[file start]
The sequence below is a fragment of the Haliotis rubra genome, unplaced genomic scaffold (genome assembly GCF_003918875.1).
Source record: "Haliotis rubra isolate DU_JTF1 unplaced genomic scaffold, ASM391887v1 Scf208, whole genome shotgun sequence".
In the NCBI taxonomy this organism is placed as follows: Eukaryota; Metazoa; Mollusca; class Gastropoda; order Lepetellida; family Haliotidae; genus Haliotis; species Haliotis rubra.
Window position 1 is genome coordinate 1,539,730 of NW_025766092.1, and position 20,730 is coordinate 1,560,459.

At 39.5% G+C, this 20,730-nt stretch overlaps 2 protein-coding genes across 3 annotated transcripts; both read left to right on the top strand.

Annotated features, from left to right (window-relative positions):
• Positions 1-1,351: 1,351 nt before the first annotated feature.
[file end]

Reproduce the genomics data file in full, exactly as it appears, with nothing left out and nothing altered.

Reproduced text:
The sequence below is a fragment of the Haliotis rubra genome, unplaced genomic scaffold (genome assembly GCF_003918875.1).
Source record: "Haliotis rubra isolate DU_JTF1 unplaced genomic scaffold, ASM391887v1 Scf208, whole genome shotgun sequence".
In the NCBI taxonomy this organism is placed as follows: Eukaryota; Metazoa; Mollusca; class Gastropoda; order Lepetellida; family Haliotidae; genus Haliotis; species Haliotis rubra.
Window position 1 is genome coordinate 1,539,730 of NW_025766092.1, and position 20,730 is coordinate 1,560,459.

At 39.5% G+C, this 20,730-nt stretch overlaps 2 protein-coding genes across 3 annotated transcripts; both read left to right on the top strand.

Annotated features, from left to right (window-relative positions):
• Positions 1-1,351: 1,351 nt before the first annotated feature.